Puppy Training 101: Essential Skills for Your New Best Friend

Key Points

  • Error-free potty habits are a critical skill to teach your puppy.

  • Teach your dog polite behaviors on cue with praise and rewards.

  • Train appropriate behavior from the beginning rather than correcting.

Are you welcoming a new best friend into your home? As thrilling as this is, there are some practical considerations to remember. Puppies need food, and eating results in waste. Until they learn otherwise, young four-legged family members are apt to use the floor of your home as their personal dumping ground (pun intended).

And what about all those other cool commands you've seen dogs executing in film and TV? Some pups seem so well-behaved and intelligent, doing tricks and responding to cues from their owners.

What does this mean for you? Your pup needs training. They need to know where they belong in your family. Established pet waste cleanup and removal entity PetButler advises, "When a dog's role is clearly defined in the 'pack' and social order is established, it's reassuring and permits them to relax, gain confidence, and focus."

Puppy training can be tedious and time-consuming, but it's worth it. Not only is puppy boot camp good for you and your home, it's also good for your pup.

Get ready to learn some easy-to-follow essential dog skills to get your puppy off to a great start.

Crate Training

Error-free potty habits are the first skill you want to teach. Using a crate helps you in this critical first step of housetraining. The first few days of potty training are labor intensive, but following these guidelines guarantees success.

While your puppy is awake, control their access to your home by always keeping them attached to you on a leash. Take your puppy to their designated potty area every time they finish eating, wake from sleeping, after playtime, or every two hours.

Puppy sleeping in crate

When your puppy produces, make a huge fuss. Immediately reward them with the highest value treat your puppy loves (chicken, anyone?) each and every time your puppy successfully eliminates in their designated potty area.

There are times when you're unable to have your puppy attached to you, and that's when a crate is indispensable. Teach your puppy that being inside a crate is a good experience.

Toss some of your puppy's favorite treats in the crate while the door is closed and your puppy is outside the crate. Let your puppy want to get inside. Open the crate, let your puppy gobble the tasty treats, and exit. Play this game a few seconds at a time throughout the day.

Progress to allowing your puppy to enter their crate; close the door for a few seconds while raining treats down from outside of the crate while the puppy is inside. Build up to leaving the door closed while the puppy is inside for slightly longer periods. Eventually, you'll progress to leaving the room for a few moments, then several seconds, then a few minutes. Work up slowly until your puppy is comfortable being in the crate alone.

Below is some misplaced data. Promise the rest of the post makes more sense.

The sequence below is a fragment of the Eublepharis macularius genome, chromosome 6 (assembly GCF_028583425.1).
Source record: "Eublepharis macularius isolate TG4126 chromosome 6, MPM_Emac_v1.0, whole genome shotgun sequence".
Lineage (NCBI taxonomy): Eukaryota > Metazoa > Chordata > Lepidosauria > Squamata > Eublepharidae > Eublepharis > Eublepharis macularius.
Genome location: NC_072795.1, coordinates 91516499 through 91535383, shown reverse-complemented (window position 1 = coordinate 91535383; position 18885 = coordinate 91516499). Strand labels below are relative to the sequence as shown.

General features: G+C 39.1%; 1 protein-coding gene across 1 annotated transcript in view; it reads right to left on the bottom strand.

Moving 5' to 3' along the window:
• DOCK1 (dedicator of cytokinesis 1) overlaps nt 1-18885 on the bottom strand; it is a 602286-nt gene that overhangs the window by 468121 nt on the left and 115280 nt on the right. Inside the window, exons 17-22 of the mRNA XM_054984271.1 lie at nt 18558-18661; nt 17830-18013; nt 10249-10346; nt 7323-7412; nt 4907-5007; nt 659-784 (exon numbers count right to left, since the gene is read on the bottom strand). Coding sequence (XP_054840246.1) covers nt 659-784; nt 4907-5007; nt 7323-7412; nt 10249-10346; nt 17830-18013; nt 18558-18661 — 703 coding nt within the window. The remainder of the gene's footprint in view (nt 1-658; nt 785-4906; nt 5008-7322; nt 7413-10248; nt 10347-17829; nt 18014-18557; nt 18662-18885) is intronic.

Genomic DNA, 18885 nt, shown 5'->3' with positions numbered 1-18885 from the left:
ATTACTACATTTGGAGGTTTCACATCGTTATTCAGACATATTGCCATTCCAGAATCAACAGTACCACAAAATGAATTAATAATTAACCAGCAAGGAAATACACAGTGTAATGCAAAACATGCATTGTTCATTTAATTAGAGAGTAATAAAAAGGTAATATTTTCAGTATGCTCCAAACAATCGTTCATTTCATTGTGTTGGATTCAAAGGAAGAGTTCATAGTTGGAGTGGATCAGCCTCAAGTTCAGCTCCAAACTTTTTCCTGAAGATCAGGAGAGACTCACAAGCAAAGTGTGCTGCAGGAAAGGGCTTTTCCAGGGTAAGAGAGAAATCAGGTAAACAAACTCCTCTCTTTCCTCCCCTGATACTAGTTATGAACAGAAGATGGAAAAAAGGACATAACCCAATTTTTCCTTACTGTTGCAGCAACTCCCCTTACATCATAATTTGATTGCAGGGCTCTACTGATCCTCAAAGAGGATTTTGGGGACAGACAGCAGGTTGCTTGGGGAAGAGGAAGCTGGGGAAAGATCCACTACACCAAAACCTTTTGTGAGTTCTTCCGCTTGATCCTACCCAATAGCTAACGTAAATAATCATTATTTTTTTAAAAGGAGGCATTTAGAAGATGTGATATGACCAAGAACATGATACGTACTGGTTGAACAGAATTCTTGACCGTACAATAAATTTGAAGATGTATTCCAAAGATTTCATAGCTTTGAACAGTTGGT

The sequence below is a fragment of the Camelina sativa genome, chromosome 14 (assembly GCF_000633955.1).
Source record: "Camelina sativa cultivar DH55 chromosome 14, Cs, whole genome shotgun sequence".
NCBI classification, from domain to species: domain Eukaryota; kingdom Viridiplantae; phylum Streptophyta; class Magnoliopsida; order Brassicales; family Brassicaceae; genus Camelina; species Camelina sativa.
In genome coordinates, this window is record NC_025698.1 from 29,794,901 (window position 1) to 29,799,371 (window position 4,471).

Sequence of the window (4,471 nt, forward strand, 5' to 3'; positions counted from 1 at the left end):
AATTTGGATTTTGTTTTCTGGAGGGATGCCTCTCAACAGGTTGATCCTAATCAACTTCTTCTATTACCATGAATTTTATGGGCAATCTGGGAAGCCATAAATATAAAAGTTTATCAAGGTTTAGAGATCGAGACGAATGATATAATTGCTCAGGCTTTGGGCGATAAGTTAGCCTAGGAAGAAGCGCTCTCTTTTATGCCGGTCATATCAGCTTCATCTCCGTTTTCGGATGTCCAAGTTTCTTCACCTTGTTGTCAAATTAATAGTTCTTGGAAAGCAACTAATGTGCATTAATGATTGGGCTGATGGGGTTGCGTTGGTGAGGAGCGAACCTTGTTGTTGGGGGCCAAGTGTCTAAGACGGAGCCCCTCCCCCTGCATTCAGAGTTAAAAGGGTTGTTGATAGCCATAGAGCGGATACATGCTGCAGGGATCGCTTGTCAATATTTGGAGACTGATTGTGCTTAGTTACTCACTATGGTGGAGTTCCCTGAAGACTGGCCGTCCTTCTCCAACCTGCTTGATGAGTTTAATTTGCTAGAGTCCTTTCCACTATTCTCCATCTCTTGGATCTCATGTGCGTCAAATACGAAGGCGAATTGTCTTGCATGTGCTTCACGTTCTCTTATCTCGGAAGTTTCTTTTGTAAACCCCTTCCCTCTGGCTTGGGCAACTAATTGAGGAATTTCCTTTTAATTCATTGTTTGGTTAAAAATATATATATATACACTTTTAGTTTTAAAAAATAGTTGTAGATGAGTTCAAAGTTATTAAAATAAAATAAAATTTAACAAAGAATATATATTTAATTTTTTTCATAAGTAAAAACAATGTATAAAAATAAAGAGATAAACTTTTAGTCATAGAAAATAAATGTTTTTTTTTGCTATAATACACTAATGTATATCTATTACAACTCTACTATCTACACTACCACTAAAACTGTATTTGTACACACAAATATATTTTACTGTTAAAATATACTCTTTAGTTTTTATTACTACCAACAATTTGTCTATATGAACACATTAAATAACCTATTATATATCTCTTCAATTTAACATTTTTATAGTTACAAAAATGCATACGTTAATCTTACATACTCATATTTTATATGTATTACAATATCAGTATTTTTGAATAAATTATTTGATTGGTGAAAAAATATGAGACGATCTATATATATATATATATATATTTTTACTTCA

Stuffable toys — such as a KONG — that you can fill with your puppy's food are great to reinforce crate training. Whenever you plan to leave your puppy in the crate for any amount of time, toss a toy stuffed with your puppy's food in the crate so they stay occupied.

Puppy and owner

Feeding your puppy daily meals this way is an excellent idea while crate training. Always leave enjoyable and safe chew toys with your pup while they're inside their crate. A puppy can control their bladder for one hour every month of age, so be sure to let your pup have regular access to the designated potty area.

Once your puppy's crate training is underway, it's time to move on to teaching the fun stuff!

Come Cue

A reliable recall ensures your dog returns to you when called and prevents many dangerous situations. Establishing a reliable recall means consistently rewarding your pup every time they come to you, whether you have called your pup or not. You teach the strongest recall behavior by reserving your come cue for only when you have your puppy's highest-value reward on hand.

Be prepared with your puppy's favorite game, toy, or treat every time before you give the come cue. Anytime your puppy comes to you on their own, make a big fuss, offer praise and play, and a tasty treat or toy if you have them available.

Sit Cue

The sit cue is one of the easiest and most fun to teach, promoting polite behavior and impulse control.

Training puppy to sit

Calming Dog Ad

To get your dog to sit in various situations, keep a small, out-of-reach bowl or treat pouch on hand filled with tasty treats your dog loves. Whenever your puppy sits on their own (dogs already know how!) and anytime you “catch” your dog offering the sit behavior, pop a treat directly to them.